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The bywords for young people in the late 1960s were, of course, sex, drugs, and rock ’n’ roll. This mantra seeped down even to my small Illinois hometown, which could hardly be characterized as a countercultural hotbed. Despite my town’s inherent conservatism, though, we high-schoolers in the late sixties felt restless. This stirring erupted as a tentative questioning of authority, as we said to our high-school teachers, “We don’t want to do that.”
The first occasion of our new refutation of authority occurred in my junior English class. We didn’t want to read another book as boring as Silas Marner. “Relevance,” we demanded. (Well, more like asked.) Through the cloud of her advancing age and lack of sophistication (having lived and taught in no other place than my hometown—her hometown), our teacher miraculously understood. The next day she toted in 20 copies of Ray Bradbury’s Dandelion Wine. Unfamiliarity didn’t dampen our interest; skepticism was knocked to the floor by the nonclassic look of the cover. OK, we were game.
We read unreluctantly, immediately transfixed. We simply ate the novel up. We knew Douglas Spaulding, the 12-year-old primary character; we knew small-town life, even as aware and accepting as we were of natural cultural differences between 1928, when the novel is set, and our year of 1966. The novel held us in its magic.
Recently, I returned to it after all these years to see if I would succumb to its magic anew.
As the summer of 1928 in Green Town, Illinois, dawns, Douglas Spaulding is convinced this will be a special season and that new and significant experiences are awaiting him: a “summer of unguessed wonders.” The novel’s title indicates a summer preoccupation of Douglas’ grandfather: gathering a bounty of dandelion blossoms to make wine, which would then be opened on a cold winter day. “Hold summer in your hand, pour summer in a glass . . . change the season in your veins by raising glass to lip and tilting summer in.”
The novel is a series of rather discrete chapters featuring recurring characters and building one upon another in an atmospheric and crescendoing pageant of Douglas’ summer. Indicative of this summer’s uniqueness, as well as a harbinger of Bradbury’s continued expansion, in subsequent fiction, into science fiction and fantasy, Leo Auffmann, the town jeweler, announces he intends to build a “happiness machine.” He’s been challenged by Douglas’ grandfather to “invent something that will make the future brighter, well rounded, infinitely joyous.” The contraption Leo comes up with, into which a person climbs to supposedly experience happiness, is, as it turns out, a “sadness machine.” As Leo’s wife tells him, “You forget [that] some hour, some day, we all got to climb out of that thing and go back to dirty dishes and the beds not made.”
The novel’s endearingly eccentric characters and their small-town activities and routines, which speak across time to many readers’ personal experiences, form the first layer of Dandelion Wine’s charm and appeal. But a second layer underlays the first, like something lurking in the basement. This layer is a pervasive atmosphere of foreboding. The double-layering effect is what readers take away from the novel. My coworker Dan Kraus, an editor in Booklist’s Books for Youth department, said to me, “My first novel, The Monster Variations, was directly inspired by Dandelion Wine. The killer-in-the-woods portions, obviously, although mostly I was struck by Bradbury’s tone, the way he could couple sweet nostalgia with ominous darkness. How he remembers childhood is how I remember it, too.”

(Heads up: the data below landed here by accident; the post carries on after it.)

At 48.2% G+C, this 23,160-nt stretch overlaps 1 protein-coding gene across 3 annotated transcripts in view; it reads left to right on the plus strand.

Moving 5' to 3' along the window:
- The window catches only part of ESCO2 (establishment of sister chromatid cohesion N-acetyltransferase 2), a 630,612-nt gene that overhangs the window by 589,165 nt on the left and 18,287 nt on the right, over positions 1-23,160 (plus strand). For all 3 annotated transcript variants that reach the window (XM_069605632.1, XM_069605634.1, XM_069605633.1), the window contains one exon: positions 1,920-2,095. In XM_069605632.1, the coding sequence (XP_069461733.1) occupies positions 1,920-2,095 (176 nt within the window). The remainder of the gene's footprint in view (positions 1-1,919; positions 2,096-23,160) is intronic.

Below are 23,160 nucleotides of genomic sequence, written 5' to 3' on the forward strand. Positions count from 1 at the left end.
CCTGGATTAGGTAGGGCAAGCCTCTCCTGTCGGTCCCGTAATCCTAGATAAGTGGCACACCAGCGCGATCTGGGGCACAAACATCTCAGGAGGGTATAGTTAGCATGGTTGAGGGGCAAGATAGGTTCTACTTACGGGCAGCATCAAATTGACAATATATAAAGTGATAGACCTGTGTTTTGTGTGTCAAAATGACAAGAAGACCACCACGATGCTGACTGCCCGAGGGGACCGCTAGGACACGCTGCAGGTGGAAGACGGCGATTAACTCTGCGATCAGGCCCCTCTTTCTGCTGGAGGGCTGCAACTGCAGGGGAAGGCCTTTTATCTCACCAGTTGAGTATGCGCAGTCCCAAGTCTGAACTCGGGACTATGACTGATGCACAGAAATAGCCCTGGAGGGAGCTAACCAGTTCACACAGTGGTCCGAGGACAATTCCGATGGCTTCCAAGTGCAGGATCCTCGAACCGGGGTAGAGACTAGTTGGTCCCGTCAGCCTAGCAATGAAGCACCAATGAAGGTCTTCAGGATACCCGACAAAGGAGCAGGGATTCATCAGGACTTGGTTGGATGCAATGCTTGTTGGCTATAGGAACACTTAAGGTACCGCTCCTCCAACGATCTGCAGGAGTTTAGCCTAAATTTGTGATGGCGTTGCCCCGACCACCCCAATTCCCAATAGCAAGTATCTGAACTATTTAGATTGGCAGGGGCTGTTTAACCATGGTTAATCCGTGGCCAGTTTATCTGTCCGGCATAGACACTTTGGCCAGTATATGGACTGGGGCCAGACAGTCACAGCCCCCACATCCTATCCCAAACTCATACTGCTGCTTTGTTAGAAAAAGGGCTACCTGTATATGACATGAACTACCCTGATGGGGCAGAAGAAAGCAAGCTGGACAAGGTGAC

The killer-in-the woods portions are the darkest moments in Dandelion Wine. A figure popularly called the Lonely One is never really far from the town’s consciousness. “Death was the Lonely One, unseen, walking and standing behind trees, waiting in the country to come in, once or twice a year, to this town, to these streets, to these many places where there was little light, to kill one, two, three women in the past three years.” Like a fairy-tale troll residing under a bridge, the Lonely One is most closely associated by townspeople with the ravine that runs through the community: “that intangible menace, that groping out of darkness, that crouching malignancy down below.”
The Lonely One brought Dandelion Wine even closer to me and my classmates when one student brought up an incident in our hometown’s past. During WWII, for an entire summer, the town was jittery over a series of purported gas attacks at night, which left victims feeling nauseated and numb. Our teacher reminded us that she was living in our town in the summer of 1944 and knew firsthand the high anxiety everyone experienced. The incident gained national attention. (Google “Mad Gasser of Mattoon”) and has been generally ascribed to mass hysteria due to the war and the absence of so many able-bodied men. The difference between Mattoon’s Mad Gasser and Green Town’s Lonely One is that the latter is real, and in a scary chapter, he follows a young woman into her house, only to be stabbed by her with a pair of scissors.
There are moments of sheer beauty as well. One such chapter sensitively depicts young newspaperman Bill Forrester’s friendship with the elderly Miss Helen Loomis, who, every time she invites Bill to tea, casts a spell over him with her tales of travel.
The summer for Douglas will come to include witchcraft and potions, an old man who is a very real time machine, and seeds for grass that will grow only so long and never need cutting. It is a hard-hearted reader who isn’t sad to reach the book’s end, to surrender the magic till the next time Dandelion Wine is read.
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